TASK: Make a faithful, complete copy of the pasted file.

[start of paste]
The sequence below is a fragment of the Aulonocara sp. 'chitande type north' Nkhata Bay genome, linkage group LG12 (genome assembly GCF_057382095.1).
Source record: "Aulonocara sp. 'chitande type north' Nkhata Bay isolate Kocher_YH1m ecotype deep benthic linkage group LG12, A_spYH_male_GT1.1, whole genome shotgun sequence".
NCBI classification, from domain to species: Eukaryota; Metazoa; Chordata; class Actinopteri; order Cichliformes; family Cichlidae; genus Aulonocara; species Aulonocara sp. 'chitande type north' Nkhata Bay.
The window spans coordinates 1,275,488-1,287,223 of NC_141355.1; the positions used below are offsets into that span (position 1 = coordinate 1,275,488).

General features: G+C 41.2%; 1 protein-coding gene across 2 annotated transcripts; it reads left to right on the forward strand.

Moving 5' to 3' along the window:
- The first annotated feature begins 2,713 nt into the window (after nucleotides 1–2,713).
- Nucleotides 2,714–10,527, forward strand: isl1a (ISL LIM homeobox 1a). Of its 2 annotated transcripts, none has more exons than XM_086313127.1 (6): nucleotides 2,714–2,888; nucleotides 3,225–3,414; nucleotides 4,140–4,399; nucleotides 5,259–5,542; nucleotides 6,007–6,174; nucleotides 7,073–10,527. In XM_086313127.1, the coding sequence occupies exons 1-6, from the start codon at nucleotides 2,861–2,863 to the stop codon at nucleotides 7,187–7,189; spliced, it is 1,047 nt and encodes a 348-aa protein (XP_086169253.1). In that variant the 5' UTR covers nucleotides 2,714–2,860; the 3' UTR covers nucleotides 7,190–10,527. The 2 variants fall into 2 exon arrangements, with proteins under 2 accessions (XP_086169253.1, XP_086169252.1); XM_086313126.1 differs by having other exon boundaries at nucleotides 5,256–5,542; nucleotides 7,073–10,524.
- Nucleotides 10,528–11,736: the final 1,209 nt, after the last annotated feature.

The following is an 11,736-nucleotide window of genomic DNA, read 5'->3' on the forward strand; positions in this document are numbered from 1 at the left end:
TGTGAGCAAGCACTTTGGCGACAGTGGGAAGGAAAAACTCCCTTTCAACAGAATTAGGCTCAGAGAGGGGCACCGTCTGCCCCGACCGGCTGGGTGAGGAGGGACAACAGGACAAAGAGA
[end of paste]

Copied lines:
The sequence below is a fragment of the Aulonocara sp. 'chitande type north' Nkhata Bay genome, linkage group LG12 (genome assembly GCF_057382095.1).
Source record: "Aulonocara sp. 'chitande type north' Nkhata Bay isolate Kocher_YH1m ecotype deep benthic linkage group LG12, A_spYH_male_GT1.1, whole genome shotgun sequence".
NCBI classification, from domain to species: Eukaryota; Metazoa; Chordata; class Actinopteri; order Cichliformes; family Cichlidae; genus Aulonocara; species Aulonocara sp. 'chitande type north' Nkhata Bay.
The window spans coordinates 1,275,488-1,287,223 of NC_141355.1; the positions used below are offsets into that span (position 1 = coordinate 1,275,488).

General features: G+C 41.2%; 1 protein-coding gene across 2 annotated transcripts; it reads left to right on the forward strand.

Moving 5' to 3' along the window:
- The first annotated feature begins 2,713 nt into the window (after nucleotides 1–2,713).
- Nucleotides 2,714–10,527, forward strand: isl1a (ISL LIM homeobox 1a). Of its 2 annotated transcripts, none has more exons than XM_086313127.1 (6): nucleotides 2,714–2,888; nucleotides 3,225–3,414; nucleotides 4,140–4,399; nucleotides 5,259–5,542; nucleotides 6,007–6,174; nucleotides 7,073–10,527. In XM_086313127.1, the coding sequence occupies exons 1-6, from the start codon at nucleotides 2,861–2,863 to the stop codon at nucleotides 7,187–7,189; spliced, it is 1,047 nt and encodes a 348-aa protein (XP_086169253.1). In that variant the 5' UTR covers nucleotides 2,714–2,860; the 3' UTR covers nucleotides 7,190–10,527. The 2 variants fall into 2 exon arrangements, with proteins under 2 accessions (XP_086169253.1, XP_086169252.1); XM_086313126.1 differs by having other exon boundaries at nucleotides 5,256–5,542; nucleotides 7,073–10,524.
- Nucleotides 10,528–11,736: the final 1,209 nt, after the last annotated feature.

The following is an 11,736-nucleotide window of genomic DNA, read 5'->3' on the forward strand; positions in this document are numbered from 1 at the left end:
TGTGAGCAAGCACTTTGGCGACAGTGGGAAGGAAAAACTCCCTTTCAACAGAATTAGGCTCAGAGAGGGGCACCGTCTGCCCCGACCGGCTGGGTGAGGAGGGACAACAGGACAAAGAGA